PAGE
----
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Old November 29, 2016   #1
jmsieglaff
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Default Recommend Poblano Pepper

I'm thinking about growing some poblano peppers in 2017, mainly for fresh eating in salads, on sandwiches, and maybe use in my roasted tomatillo salsa in addition to the Aji Amarillo and Serranos. Is there an OP poblano you'd recommend?
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Old November 29, 2016   #2
dmforcier
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Nice big fat ones are good.

Honestly, peppers are rarely separated into sub-varieties, with the notable exceptions of bells, Japs, and Scotch Bonnets. For supermarket peppers like Poblanos, most casual growers just save seeds from the fresh ones they get at the market.

Or if you're not into starting from seed, Bonnie Plants usually has good ones available at your local big box stores. (But up north you might do better starting well before the plants are available at garden centers.)

You'll love your Poblanos so grow more plants than you think you'll use. Also be sure to try a Chiles Rellenos recipe. (I like stuffed with cheese and shrimp.)
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Old November 29, 2016   #3
Cole_Robbie
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Ancho 101 is the variety I have grown.
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Old November 29, 2016   #4
wildcat62
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One of our favorites
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Old November 29, 2016   #5
dmforcier
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Well, apparently I'm less informed than I think I am. Check out these varieties:

https://www.chileplants.com/poblano-pepper-plants.aspx
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Old November 29, 2016   #6
jmsieglaff
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Thanks the feedback so far everyone! I do love chiles rellenos, I reckon they'd be pretty easy to make too. I will start them from seed like I do the rest of my peppers. I start my peppers early and pinch them--I start hots in late Jan/early Feb and sweets in mid/late Feb for mid May plant out.
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Old November 30, 2016   #7
pmcgrady
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I had pretty good luck with Ancho San Luis this year.
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Old November 30, 2016   #8
ScottinAtlanta
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Anchos get tall and gangly, so leave plenty of room, and they suck up water like nothing else from a container, so get ready to pamper them.
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Old November 30, 2016   #9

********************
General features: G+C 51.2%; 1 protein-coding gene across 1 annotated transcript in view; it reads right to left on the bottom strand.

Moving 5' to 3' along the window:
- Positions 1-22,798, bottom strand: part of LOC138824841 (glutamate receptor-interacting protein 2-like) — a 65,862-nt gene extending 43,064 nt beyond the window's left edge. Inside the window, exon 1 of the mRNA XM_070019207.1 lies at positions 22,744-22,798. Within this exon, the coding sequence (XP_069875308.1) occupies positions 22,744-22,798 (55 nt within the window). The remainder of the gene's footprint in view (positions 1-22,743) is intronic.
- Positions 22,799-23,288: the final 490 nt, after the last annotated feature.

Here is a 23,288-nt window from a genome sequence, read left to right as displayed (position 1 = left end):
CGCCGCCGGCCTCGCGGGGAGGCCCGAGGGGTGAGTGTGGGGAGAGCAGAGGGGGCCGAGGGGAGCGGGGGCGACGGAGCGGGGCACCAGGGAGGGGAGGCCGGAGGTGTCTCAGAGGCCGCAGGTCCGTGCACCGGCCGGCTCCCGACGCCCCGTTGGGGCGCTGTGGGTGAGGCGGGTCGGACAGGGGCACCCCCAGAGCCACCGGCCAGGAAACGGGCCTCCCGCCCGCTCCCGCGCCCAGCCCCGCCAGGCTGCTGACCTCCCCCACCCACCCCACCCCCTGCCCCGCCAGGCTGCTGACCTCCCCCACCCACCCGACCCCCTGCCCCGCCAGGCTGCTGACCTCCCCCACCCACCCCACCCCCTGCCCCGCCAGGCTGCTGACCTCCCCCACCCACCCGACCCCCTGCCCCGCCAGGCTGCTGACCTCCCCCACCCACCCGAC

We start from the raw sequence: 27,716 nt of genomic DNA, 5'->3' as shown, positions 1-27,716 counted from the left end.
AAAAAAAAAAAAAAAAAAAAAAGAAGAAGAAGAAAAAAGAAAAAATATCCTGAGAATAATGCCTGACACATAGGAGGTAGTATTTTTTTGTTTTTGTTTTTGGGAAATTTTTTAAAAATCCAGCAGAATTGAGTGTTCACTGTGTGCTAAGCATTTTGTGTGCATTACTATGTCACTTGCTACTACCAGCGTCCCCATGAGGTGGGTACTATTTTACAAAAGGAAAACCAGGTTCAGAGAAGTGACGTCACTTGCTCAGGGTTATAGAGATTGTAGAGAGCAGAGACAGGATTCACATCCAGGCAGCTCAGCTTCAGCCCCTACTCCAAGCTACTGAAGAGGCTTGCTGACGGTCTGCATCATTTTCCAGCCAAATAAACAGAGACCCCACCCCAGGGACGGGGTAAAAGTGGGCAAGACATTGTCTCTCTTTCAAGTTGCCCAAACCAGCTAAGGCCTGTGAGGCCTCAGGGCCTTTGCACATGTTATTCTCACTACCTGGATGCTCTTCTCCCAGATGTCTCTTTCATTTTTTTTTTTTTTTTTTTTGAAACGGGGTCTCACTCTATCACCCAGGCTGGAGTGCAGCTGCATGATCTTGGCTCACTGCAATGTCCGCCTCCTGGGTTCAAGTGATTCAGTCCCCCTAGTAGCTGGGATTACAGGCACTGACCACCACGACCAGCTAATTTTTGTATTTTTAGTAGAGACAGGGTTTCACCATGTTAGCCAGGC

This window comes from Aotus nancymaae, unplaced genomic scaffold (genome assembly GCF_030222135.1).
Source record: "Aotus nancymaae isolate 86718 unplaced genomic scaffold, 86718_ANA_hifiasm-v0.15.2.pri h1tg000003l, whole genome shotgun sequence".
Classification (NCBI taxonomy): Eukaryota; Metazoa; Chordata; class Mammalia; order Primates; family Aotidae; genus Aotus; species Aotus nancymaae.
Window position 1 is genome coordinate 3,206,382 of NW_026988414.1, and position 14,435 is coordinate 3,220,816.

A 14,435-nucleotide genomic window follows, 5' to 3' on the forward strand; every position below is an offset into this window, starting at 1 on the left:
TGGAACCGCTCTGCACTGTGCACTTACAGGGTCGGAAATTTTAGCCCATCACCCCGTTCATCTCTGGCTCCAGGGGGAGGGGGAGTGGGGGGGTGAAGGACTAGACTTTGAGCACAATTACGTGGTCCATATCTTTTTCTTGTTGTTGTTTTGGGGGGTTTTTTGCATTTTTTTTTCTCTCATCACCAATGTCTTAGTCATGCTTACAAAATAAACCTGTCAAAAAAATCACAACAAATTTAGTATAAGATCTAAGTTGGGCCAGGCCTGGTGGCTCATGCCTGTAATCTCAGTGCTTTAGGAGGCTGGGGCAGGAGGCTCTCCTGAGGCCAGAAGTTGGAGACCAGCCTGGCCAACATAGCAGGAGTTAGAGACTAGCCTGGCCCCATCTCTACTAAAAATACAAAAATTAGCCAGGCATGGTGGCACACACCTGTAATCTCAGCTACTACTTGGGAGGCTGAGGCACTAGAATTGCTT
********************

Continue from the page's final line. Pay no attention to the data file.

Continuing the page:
Ken B
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Here's a thread from a few years ago -- http://tomatoville.com/showthread.ph...ighlight=ancho

We tried 5 different OP varieties in 2015, liked Ancho Poblano (standard wholesale variety) and Poblano L (Tomato Growers Supply) the best, hoping to do another trial sometime!
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Old November 30, 2016   #10
jmsieglaff
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Thanks Ken. I read that thread--was your trial rankings based on production? I'm guessing the flavors are rather similar?

Last edited by jmsieglaff; November 30, 2016 at 10:15 AM.
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Old December 3, 2016   #11
Shrinkrap
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http://www.tomatoville.com/showthread.php?t=42643

Tiburon. Seriously, at least for me. At least for just the right "No, I am not a bell pepper" heat and flavor. And this year, for long run productivity too.

I also grew 211 this year, and 101, San Luis, San Martin, Ranchero, Villa, and maybe others in the past.

http://forums.gardenweb.com/discussi...blano-ranchero

http://forums.gardenweb.com/discussi...472/anchos-not

http://www.hos.ufl.edu/vegetarian/04...r/Hochmuth.htm

Last edited by Shrinkrap; December 4, 2016 at 09:09 PM.
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Old December 4, 2016   #12
Ken B
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Quote:
Originally Posted by jmsieglaff View Post
Thanks Ken. I read that thread--was your trial rankings based on production? I'm guessing the flavors are rather similar?
Yeah, Ancho Poblano and Poblano L were both early and productive; the other 3 varieties we looked at (Ancho 101, Ancho Gigantea, and Ancho San Luis) were all later/less healthy/less productive.

(Somewhere we've got taste test notes from when brave hot pepper lovers went at it one night, but can't put my hands on them right now.)
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Old December 4, 2016   #13
creeker
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If you want a milder variety try Mullato Isleno. They shoulden't get tooo hot. Most of the others get really hot for me.
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Old December 4, 2016   #14
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The ripe dried ones are like candy I get from the Mexican market.
I eat them like jerky.

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Old December 5, 2016   #15
MarianneW
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Not OP but the Don Emilio ones from chile plants.com get at least 6 in for me, nice big ones for stuffing.
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